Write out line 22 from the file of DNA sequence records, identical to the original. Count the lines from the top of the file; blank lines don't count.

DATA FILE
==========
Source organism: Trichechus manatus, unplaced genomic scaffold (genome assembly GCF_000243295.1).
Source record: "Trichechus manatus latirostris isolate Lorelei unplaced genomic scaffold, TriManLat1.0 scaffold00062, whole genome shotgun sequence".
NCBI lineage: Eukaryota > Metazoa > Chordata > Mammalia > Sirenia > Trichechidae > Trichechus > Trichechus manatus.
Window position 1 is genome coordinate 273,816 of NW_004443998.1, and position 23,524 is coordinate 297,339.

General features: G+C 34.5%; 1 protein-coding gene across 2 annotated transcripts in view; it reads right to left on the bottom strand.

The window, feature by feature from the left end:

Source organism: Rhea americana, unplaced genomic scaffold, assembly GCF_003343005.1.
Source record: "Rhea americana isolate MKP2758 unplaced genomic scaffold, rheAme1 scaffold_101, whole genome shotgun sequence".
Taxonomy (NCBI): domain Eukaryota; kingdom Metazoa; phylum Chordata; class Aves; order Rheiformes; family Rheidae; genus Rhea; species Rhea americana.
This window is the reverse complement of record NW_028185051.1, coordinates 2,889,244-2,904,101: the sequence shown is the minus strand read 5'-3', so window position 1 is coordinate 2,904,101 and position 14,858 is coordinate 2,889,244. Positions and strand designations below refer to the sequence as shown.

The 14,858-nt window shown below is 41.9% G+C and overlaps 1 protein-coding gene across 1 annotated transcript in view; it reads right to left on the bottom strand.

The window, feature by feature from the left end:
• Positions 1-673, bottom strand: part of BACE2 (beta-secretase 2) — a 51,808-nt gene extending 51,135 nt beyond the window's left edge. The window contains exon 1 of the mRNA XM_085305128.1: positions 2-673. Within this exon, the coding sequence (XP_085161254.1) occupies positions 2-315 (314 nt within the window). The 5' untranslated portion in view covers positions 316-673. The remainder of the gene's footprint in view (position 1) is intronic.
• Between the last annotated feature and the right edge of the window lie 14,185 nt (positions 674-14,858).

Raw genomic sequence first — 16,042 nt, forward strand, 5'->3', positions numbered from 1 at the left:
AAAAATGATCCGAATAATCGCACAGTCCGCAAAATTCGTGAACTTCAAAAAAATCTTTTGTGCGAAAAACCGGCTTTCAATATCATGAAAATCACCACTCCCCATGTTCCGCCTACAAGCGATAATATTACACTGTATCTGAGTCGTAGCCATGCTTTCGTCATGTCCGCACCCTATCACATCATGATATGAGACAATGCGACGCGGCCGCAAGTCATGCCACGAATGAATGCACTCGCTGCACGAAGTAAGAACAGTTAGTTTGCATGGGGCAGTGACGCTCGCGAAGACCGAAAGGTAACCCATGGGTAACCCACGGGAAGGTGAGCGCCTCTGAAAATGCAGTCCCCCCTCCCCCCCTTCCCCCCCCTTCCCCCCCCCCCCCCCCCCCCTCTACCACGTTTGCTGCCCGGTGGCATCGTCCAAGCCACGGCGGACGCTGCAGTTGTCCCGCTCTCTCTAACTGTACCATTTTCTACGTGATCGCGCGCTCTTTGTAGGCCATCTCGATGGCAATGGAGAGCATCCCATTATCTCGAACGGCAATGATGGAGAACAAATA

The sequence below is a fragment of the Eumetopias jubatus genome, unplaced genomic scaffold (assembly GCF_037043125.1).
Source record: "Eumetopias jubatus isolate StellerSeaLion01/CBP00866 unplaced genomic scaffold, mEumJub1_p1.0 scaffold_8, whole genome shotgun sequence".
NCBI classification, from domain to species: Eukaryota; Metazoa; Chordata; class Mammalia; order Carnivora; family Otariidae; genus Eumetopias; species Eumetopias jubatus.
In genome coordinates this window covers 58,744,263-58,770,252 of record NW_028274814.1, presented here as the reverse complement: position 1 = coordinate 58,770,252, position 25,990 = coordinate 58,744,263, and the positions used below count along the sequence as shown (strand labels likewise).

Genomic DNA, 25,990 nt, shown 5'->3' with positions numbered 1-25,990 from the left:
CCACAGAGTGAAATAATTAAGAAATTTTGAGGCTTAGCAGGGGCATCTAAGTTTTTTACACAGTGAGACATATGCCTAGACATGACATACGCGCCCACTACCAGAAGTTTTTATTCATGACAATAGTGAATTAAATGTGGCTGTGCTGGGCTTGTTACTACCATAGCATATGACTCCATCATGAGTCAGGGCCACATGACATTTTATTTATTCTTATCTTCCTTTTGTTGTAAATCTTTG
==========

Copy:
CCACAGAGTGAAATAATTAAGAAATTTTGAGGCTTAGCAGGGGCATCTAAGTTTTTTACACAGTGAGACATATGCCTAGACATGACATACGCGCCCACTACCAGAAGTTTTTATTCATGACAATAGTGAATTAAATGTGGCTGTGCTGGGCTTGTTACTACCATAGCATATGACTCCATCATGAGTCAGGGCCACATGACATTTTATTTATTCTTATCTTCCTTTTGTTGTAAATCTTTG